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OAPC speaker suggests strategies to reestablish trust with public agencies

Dan O'Reilly
OAPC speaker suggests strategies to reestablish trust with public agencies

Attendees at the recent Ontario Asphalt Pavement Council (OAPC) fall seminar were told their counterparts in Indiana are building trust as well quality asphalt pavement.

“We’re trying to promote asphalt as the pavement of choice in Indiana and I think we’re making great inroads,” said William Knopf, executive director of the Asphalt Pavement Association of Indiana (APAI), the keynote speaker.

But it has been a long process, said Knopf, who presented a case study on how to reestablish communication with a transportation agency once it has soured.

In 2014, the state began identifying cracking issues on several asphalt roads that were less than three years old, he said.

Even though the industry and the Indiana Department of Transportation (INDOT) were engaged in identifying issues and implementing solutions to those problems, relationships with the INDOT hit a low mark in September 2015. That was when the Indianapolis Sunday Star published a front-page article on the issue with the headline Road Mix May Crumble.

William Knopf

“Everyone was up in arms and we were receiving calls from trade newspapers and the Wall Street Journal asking, ‘what is happening in Indiana?’ Everything (by the INDOT) was being audited. That was the environment we were working in,” Knopf said.

The climate of industry/agency mistrust and a lack of communication reached the point where no joint committee meetings were being held with the department at its central office or six district offices, he explained.

Rather than trying to rebut the article, the association opted for a proactive approach and reached out to the INDOT with the assistance of some key individuals including Larry Bonine, the former director of the Arizona Department of Transportation.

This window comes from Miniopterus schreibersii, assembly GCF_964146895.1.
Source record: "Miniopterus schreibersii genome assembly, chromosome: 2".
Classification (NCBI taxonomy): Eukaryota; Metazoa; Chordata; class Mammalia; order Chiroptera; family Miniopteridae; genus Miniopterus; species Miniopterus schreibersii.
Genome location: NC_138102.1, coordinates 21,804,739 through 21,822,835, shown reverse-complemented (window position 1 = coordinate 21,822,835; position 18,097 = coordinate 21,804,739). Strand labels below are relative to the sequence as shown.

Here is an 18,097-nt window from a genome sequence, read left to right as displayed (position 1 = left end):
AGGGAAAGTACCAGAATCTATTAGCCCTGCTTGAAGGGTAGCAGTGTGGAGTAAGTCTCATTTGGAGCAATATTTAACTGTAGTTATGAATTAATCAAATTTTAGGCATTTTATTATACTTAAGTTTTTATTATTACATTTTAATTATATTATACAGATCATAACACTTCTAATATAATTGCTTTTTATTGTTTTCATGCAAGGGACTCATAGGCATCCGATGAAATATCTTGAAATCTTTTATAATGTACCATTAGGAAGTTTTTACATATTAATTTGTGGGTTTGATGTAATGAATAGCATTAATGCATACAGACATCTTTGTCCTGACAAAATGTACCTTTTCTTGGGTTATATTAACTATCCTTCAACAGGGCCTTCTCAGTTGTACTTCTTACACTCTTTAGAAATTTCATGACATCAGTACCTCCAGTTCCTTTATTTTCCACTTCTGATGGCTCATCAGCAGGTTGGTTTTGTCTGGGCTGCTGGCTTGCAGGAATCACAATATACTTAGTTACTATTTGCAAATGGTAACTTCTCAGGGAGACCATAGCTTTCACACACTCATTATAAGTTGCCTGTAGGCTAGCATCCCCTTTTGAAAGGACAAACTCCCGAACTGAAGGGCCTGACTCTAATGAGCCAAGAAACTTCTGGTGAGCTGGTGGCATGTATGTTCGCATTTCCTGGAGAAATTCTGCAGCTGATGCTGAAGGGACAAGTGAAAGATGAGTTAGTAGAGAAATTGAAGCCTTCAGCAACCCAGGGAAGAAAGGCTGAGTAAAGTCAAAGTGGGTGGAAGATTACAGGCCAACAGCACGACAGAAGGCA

Two months after the article appeared an all-day “partnering” seminar was held in an Indianapolis hotel.
“We needed to get the right people in the room or forget about it,” said Knopf, explaining the forum was attended by 21 INDOT representatives, 16 from the association and other key stakeholders.

Led by Bonine as the facilitator, the seminar was divided into “confessions and blaming” sessions. Each side listed the perceived faults of the other which were then written on large pieces of paper and adhered to blackboards.

Asphalt roadbuilders cited a litany of complaints against the INDOT such as cost pressures, lack of accurate drawings and ambiguous or weak specifications. Poor tack coats, poor joint seal applications and over-compacting were just some of industry failings highlighted by the INDOT, said Knopf.

During the confessions portion, however, both parties assumed some blame. APAI members acknowledged shortcomings such as inconsistent quality, inconsistent bid prices and not always following their own quality control procedures.

For its part, the INDOT confessed to failures such as a slow approval process, waiting too long to point out errors and concerns, lack of adequate staff and “expecting perfection on low budgets.”

“We kept lunch to a 45-minute time limit so as not to lose momentum,” said Knopf, explaining how lunch break in a restaurant was used to encourage mingling between both sides.

Following lunch, the director of the National Center for Asphalt Technology (NCAT) Randy West led a number of technical sessions and provided a 20-minute overview of asphalt pavement performance issues across the United States that were being reported to NCAT.

The participants then divided into four groups to discuss and debate three key questions: what asphalt specifications needed to be changed; what ones needed further research; and what ones shouldn’t be changed.

In a wrap up session all the participants signed on to an action plan with a number of key goals including restarting quarterly joint INDOT-APAI technical committee meetings.

Copies were sent to all the participants and framed ones are displayed in both the INDOT and APAI executive conference rooms in Indianapolis, said Knopf.

After being on hiatus for a year, joint technical committee meetings are now being held and the association and the INDOT are working together on a number of initiatives including one where INDOT and industry employees attend the same certification classes to “learn side by side,” he said.

As part of a “bonus material” segment Knopf listed a number of steps construction industry associations can take to improve relationships with public agencies.

One recommendation was to partner with other industry groups to be able “to speak with one, united voice to legislature and media.”

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